“Any man who takes control of a woman’s rights at any stage of her life is a terrorist.”
The West has fallen – defeated at home by economic collapse and abroad by war and environmental catastrophe. But not everyone wants to rebuild the world the way it was.
In the former United Kingdom, a group of female terrorists, RAZR, is seizing the opportunity to destroy the patriarchal state for good.
Laura is the sole survivor from her block of flats. When her attempt to reach safety is sabotaged by a surprise attack from RAZR, she finds herself swept up in their crusade, under the sway of their dangerously charismatic leader, Jane.
But is Jane the enemy? Or is she a saviour? And what kind of future is she fighting for? As Laura battles her way through a ruined landscape, she will need to choose whose side she’s on. For in the fog of war, it can be hard to tell light from darkness…
Darkness is my second book and it is an exhilarating and chilling work of speculative fiction. Set in the near future, the story follows an all-female terrorist movement in the UK, which has survived the decimation of World War III, and now violently resists the reimposition of a repressive and exploitative patriarchal structure.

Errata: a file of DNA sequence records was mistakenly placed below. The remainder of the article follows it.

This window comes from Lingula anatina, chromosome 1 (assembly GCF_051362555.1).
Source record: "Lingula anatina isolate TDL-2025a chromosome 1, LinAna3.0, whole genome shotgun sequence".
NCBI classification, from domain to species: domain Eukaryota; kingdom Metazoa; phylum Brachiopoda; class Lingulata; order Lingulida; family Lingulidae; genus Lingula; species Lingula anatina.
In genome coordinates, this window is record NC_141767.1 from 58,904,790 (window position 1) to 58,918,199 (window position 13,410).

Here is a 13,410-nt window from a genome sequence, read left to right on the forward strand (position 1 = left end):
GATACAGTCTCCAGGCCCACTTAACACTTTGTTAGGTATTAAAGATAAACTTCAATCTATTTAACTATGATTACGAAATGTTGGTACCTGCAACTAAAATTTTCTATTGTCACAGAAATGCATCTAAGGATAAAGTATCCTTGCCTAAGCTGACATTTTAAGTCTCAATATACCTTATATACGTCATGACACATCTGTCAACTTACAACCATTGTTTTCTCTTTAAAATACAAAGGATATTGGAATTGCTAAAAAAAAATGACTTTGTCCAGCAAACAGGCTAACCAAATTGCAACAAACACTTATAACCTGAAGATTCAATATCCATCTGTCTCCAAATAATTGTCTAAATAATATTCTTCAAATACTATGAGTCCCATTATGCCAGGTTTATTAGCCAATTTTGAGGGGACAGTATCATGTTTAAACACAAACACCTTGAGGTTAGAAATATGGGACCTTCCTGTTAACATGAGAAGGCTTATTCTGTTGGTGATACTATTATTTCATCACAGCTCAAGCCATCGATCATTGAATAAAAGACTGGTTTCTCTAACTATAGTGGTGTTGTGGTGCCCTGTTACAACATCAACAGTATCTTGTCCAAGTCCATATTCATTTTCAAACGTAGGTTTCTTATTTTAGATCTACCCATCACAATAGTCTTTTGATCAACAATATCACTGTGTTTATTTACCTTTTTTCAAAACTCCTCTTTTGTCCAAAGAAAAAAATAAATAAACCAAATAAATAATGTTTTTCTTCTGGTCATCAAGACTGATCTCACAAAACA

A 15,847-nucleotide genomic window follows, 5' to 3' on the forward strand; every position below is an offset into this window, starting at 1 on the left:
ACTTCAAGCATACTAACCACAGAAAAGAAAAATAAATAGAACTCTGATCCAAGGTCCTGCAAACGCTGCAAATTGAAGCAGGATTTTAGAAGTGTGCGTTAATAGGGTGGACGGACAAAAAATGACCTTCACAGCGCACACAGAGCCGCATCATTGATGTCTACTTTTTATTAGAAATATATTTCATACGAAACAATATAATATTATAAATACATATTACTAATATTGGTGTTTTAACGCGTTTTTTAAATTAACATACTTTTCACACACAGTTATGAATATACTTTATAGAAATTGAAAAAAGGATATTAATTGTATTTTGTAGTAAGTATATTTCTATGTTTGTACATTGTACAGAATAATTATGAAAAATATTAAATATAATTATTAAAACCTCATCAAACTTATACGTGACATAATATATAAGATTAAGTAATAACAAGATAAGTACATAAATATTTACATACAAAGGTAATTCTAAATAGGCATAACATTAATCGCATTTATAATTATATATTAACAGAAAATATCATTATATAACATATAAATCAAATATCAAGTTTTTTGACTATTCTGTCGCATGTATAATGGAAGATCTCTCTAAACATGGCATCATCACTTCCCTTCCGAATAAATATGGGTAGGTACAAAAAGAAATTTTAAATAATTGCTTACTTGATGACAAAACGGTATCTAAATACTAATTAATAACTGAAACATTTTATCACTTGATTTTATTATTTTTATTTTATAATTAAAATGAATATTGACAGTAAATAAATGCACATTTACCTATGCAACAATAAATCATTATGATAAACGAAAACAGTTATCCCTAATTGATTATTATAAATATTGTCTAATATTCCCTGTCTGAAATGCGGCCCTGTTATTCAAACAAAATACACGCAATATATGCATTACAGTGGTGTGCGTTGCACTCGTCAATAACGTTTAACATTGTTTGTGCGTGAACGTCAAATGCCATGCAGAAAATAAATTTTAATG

With its themes of justice, feminism and emancipation, Darkness is a critical fictional study of subjects that are dominating current dialogue and examines that thorny issue of whether violence can ever be justified.
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Want to know more about how Darkness came about? I recorded a vlog on its origins and its themes here:
Darkness is a piece of speculative fiction. Now usually women don’t have a great time in dystopias – a result of both the emphasis on male violence, and the fact that in post-apocalyptic scenarios, the need for birth rates to rise results in women’s rights evaporating. I wanted to explore how Darkness challenges this role of victim for women in these types of fiction: